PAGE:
Engineers are wonderful creatures. They are blessed with incredible skills but do most of their work in the background. Lawyers run for office and dominate the political landscape. Television shows bring us into the world of hospitals and doctors. We don't see many prime time shows on the lives of engineers. I don't hear many engineers interviewed on the radio.
But certainly we matter. Watch Apollo 13 and quickly realize the importance of engineers. We just don't crave the limelight. I equate us to offensive linemen who plow the way for running backs and quarterbacks to make big plays.
Well, I have a wonderful opportunity for engineers to step out and support an incredibly worthy cause. First, a description of the cause.
Water Missions International (WMI) is a non-profit ministry, located in Charleston, SC, that implements a variety of safe water solutions in disaster response and community development projects. The ministry was started by engineers, men and women using their God given technical skills to support others. I could write at length about them but I'll get to my main point.
When you visit WMI, you quickly realize that at the wonderful core lies a manufacturing plant. They receive raw material and run the material through a series of assembly steps to create the final product, a Living Water (TM) Treatment System. (LWTS) Along the way, they have the same issues as you do at work. Quality must improve. Processes must become lean. They are well aware of the need for continuous improvement but there is one small detail I must mention-they totally rely on volunteers to do the assembly work.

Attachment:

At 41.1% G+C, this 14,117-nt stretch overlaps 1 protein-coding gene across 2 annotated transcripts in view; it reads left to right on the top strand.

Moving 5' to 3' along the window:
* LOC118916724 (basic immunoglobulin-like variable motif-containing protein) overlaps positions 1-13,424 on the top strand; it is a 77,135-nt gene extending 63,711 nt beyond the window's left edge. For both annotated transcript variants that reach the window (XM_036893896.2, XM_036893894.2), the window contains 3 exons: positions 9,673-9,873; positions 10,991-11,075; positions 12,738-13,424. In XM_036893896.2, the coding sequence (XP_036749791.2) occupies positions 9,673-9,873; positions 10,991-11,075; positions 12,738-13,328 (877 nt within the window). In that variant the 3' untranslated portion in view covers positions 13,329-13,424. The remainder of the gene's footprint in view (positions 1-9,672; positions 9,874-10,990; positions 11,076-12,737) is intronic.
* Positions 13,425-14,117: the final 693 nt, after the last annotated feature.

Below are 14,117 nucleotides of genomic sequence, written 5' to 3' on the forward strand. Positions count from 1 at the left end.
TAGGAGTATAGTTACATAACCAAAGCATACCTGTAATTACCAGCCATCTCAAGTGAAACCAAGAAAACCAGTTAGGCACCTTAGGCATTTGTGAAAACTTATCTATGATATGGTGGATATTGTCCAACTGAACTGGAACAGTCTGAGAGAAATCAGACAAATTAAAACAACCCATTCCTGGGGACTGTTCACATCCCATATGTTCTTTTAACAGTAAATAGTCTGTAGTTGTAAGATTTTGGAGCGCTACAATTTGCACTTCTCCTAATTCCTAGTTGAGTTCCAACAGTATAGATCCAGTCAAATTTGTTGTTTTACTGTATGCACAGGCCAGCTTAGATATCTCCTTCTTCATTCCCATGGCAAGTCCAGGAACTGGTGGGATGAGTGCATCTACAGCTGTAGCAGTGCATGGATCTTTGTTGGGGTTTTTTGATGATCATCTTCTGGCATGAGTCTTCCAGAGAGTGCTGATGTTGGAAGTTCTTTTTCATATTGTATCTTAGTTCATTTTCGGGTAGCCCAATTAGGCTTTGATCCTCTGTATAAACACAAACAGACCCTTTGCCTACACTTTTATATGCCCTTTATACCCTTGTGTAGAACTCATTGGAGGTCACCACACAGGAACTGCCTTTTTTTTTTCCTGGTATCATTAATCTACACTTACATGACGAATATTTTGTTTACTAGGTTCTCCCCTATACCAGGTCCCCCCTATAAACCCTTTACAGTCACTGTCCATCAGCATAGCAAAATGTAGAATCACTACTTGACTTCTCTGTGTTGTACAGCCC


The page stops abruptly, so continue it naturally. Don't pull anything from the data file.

With the scope of the ministry growing and the need for the product expanding, the organization realizes it now needs a different type of volunteer. They need "engineer types" to come observe their processes and recommend ideas for improvement.
As a first step, they are currently developing work standards. (this is being managed by a volunteer group of 24 Industrial Engineers from Robert Bosch Corporation) Once the standards are in place and the process released, there must be continuous improvement in quality, cost, and delivery.
So, we are asking for engineers to come and visit. Take a plant tour, pray about what you observe and if you feel led, volunteer your engineering skill and talent to help Water Missions International continuously improve the wonderful output it provides to the world.
To learn more about WMI, please visit: http://www.watermissions.org/
Or, email me at email@example.com